Philip's Phoenix
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Philip's Phoenix : Mary Sidney, Countess of Pembroke

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Although previous studies have portrayed Mary Sidney as a demure, retiring woman, Hannay, basing her work on primary sources (account books, legal documents, diaries, family letters), has discovered that she was brilliant, learned, witty, articulate, and adept at self-presentation. Married to the wealthy Earl of Pembroke, she ruled over her little court at Wilton just as Elizabeth ruled in London. Her wisdom, poetry, and scholarship were extravagantly praised by those who sought to gain her favour. When Philip, her older brother, died fighting for the Protestant cause, she moved to London to take up his literary activities, publishing his writings, writing and translating works of which he would have approved, assuming his role as literary patron and supporting the Protestant cause for which he died. All the literary work for which she is celebrated took place between her return to London in 1588 and her husband's death in 1601. While previous biographers contended that her widowhood was quiet and uneventful, Hannay shows, via court cases, that her final years were colourful indeed, as, administering the properties she retained, she contended with jewel thieves, pirates, and murderers, finally bringing them to trial after complex legal and political manoeuvres.show more

Product details

  • Hardback | 336 pages
  • 158 x 232 x 30mm | 699.99g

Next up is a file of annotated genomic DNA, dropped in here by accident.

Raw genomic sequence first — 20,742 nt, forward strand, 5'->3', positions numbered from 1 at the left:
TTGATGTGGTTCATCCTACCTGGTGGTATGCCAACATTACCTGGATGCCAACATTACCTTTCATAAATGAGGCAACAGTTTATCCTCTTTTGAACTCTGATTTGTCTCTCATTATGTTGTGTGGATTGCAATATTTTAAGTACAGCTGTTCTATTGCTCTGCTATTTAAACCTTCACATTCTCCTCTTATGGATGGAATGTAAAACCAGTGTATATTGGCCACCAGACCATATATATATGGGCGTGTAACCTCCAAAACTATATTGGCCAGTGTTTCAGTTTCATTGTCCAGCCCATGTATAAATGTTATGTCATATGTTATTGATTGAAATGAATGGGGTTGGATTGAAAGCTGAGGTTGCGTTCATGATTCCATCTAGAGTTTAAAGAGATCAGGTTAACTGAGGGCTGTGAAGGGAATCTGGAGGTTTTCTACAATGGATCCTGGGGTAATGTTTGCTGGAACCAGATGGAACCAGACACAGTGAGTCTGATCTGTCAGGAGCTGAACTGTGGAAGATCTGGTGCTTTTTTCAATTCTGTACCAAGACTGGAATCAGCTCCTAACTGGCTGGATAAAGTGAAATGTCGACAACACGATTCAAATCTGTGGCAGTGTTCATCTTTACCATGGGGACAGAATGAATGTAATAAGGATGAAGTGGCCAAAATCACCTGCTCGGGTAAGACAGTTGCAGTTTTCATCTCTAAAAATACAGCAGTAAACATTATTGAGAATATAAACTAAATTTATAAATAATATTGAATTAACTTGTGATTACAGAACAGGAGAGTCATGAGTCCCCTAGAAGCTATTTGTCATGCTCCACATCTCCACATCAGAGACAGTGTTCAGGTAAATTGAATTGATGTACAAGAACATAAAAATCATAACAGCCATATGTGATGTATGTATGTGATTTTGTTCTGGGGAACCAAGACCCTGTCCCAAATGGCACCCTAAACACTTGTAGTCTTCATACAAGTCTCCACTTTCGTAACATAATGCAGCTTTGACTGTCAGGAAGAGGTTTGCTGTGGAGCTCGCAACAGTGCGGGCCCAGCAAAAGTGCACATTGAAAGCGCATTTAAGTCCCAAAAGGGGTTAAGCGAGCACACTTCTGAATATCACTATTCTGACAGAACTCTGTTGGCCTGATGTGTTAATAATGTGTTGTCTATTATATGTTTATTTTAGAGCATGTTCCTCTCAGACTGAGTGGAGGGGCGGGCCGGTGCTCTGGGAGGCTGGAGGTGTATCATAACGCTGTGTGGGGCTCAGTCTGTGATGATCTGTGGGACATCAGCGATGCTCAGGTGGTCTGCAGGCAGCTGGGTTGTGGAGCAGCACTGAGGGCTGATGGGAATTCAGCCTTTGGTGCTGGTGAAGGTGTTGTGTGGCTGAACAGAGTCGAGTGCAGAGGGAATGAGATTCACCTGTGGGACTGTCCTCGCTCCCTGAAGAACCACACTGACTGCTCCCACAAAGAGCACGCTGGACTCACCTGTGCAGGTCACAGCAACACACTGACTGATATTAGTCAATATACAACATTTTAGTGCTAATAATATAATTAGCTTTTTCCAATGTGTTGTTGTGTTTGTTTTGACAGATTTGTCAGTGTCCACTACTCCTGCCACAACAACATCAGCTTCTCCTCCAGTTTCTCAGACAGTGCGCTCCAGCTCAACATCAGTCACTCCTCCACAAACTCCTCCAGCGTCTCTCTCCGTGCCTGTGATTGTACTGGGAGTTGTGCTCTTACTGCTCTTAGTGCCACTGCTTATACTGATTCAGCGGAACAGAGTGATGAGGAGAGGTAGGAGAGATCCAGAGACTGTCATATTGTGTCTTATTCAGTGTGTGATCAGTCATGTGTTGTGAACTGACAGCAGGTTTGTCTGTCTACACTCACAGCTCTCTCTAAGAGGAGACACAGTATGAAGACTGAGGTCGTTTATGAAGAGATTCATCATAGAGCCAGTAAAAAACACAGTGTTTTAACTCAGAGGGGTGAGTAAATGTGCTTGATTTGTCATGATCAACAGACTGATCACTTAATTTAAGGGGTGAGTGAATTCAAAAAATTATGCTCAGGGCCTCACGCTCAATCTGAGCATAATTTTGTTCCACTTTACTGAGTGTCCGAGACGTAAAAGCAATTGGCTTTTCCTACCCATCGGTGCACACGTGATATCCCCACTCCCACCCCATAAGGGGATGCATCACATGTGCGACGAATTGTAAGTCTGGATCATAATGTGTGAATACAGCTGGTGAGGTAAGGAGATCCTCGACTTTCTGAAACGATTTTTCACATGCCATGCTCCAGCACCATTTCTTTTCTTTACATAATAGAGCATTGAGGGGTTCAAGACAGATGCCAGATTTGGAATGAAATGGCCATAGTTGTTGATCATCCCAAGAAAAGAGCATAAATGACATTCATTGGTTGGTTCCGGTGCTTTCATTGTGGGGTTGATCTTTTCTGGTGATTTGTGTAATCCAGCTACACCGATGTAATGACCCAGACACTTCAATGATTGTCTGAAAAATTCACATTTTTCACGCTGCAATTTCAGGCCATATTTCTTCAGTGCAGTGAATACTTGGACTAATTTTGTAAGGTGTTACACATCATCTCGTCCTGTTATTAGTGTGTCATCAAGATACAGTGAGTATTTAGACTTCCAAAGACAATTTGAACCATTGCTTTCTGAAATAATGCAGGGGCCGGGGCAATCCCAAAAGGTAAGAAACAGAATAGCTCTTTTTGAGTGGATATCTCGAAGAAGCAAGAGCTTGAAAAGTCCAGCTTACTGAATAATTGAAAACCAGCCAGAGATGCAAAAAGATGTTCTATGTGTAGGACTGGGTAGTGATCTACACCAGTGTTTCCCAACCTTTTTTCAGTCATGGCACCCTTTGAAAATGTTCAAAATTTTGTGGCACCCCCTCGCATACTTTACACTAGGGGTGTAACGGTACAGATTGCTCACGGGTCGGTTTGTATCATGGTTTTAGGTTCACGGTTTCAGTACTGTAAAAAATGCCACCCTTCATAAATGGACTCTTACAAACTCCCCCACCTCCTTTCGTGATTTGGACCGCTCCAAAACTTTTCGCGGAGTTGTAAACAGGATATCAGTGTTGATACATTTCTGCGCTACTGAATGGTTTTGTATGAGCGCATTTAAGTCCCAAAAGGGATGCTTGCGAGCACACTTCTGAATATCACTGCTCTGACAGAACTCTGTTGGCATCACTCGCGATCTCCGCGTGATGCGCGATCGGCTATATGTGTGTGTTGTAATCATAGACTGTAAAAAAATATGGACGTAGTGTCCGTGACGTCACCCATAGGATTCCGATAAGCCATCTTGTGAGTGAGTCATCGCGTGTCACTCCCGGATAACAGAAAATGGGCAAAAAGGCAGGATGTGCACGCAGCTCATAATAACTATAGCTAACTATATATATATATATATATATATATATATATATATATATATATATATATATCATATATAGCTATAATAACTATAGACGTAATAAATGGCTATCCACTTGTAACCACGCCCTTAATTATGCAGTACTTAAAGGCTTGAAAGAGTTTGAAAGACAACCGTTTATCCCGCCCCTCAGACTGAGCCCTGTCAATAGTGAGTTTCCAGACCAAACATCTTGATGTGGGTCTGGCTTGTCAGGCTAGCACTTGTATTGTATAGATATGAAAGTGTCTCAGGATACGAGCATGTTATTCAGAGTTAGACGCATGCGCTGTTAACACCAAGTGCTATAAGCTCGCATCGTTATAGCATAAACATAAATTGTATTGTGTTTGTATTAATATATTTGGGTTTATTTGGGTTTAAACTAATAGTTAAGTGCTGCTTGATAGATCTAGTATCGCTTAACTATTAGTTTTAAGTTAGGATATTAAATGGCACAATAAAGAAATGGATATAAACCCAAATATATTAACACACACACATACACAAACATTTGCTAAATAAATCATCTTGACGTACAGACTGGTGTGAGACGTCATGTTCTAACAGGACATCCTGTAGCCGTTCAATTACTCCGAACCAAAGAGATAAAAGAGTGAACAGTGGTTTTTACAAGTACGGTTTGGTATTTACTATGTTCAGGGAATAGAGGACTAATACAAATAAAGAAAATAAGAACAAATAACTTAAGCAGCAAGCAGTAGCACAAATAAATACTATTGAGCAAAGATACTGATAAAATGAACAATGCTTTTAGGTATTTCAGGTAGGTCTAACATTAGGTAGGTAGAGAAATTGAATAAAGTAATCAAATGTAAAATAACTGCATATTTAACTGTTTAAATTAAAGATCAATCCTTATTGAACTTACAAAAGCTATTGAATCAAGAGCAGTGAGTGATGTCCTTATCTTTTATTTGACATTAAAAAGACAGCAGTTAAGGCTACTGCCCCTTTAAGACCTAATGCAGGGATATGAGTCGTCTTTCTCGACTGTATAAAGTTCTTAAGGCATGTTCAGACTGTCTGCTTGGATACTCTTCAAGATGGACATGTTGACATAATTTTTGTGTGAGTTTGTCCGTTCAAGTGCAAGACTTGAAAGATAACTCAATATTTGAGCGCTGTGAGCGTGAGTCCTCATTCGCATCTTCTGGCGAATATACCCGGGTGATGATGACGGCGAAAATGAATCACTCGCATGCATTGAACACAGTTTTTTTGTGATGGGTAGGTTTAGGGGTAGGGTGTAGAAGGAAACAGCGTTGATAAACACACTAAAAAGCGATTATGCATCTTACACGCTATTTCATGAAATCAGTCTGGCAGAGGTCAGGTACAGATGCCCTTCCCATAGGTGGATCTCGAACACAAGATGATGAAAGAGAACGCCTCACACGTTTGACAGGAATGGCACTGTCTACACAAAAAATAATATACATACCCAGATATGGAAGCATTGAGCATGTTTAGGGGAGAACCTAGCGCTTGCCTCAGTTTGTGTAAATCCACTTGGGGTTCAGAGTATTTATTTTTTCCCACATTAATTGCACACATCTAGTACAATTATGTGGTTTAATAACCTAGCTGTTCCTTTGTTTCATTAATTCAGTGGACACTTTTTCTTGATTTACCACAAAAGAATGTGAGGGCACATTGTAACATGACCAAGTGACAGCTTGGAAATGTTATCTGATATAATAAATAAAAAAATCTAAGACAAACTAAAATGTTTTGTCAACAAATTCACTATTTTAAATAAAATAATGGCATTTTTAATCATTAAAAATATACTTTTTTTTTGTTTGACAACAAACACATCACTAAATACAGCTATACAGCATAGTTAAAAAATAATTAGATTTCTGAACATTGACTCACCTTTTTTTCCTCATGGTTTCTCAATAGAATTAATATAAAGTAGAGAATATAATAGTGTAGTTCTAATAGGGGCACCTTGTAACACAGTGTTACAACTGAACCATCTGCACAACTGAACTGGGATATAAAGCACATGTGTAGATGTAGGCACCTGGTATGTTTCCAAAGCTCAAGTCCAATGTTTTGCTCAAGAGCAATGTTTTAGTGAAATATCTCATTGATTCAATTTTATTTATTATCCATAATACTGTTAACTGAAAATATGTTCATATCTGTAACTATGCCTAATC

• Oxford University Press Inc
  • New York, United States
  • English
  • 6 halftones, 1 chart
  • 0195057791
  • 9780195057799
  • 2,002,728

Review quote

'this book is manifestly a labour of love ... Anyone interested in the Sidney's will find here the fruits of long research arrayed in a handsome narrative form.' The Heythrop Journal, April 1993, Volume 34, Number 2 'This well-researched and readable study of the life and literary pursuits of Sir Philip Sidney's talented sister, Mary, Countess of Pembroke, will undoubtedly be regarded as the definitive biography for many years to come. In both biographical and literary matters, Margaret Hannay's eye for telling detail is meticulous and her scholarship always thorough ... the detailed notes and extensive bibliography at the end of this volume will offer a useful starting-point for other scholars investigating what is clearly now one of the major growth areas of Renaissance criticism: the role of the women - as writer, patron, and friend - in the flourishing of English literature between 1550 and 1650.' Michael G. Brennan, University of Leeds, Review of English Studies 'a fine biography ... Fluently written, based on a wide and sound scholarship, this is a very useful book.' English Studies, Volume 72, Number 6, December 1991 `This important biography of a leading early modern woman writer will be an extremely useful resource: it is packed with detail, and includes five previously unknown and unpublished letters by the Countess of Pembroke ... a highly impressive work of scholarship.' Notes and Queries 'the book will be an invaluable resource for scholars for some years to come' Times Literary Supplementshow more

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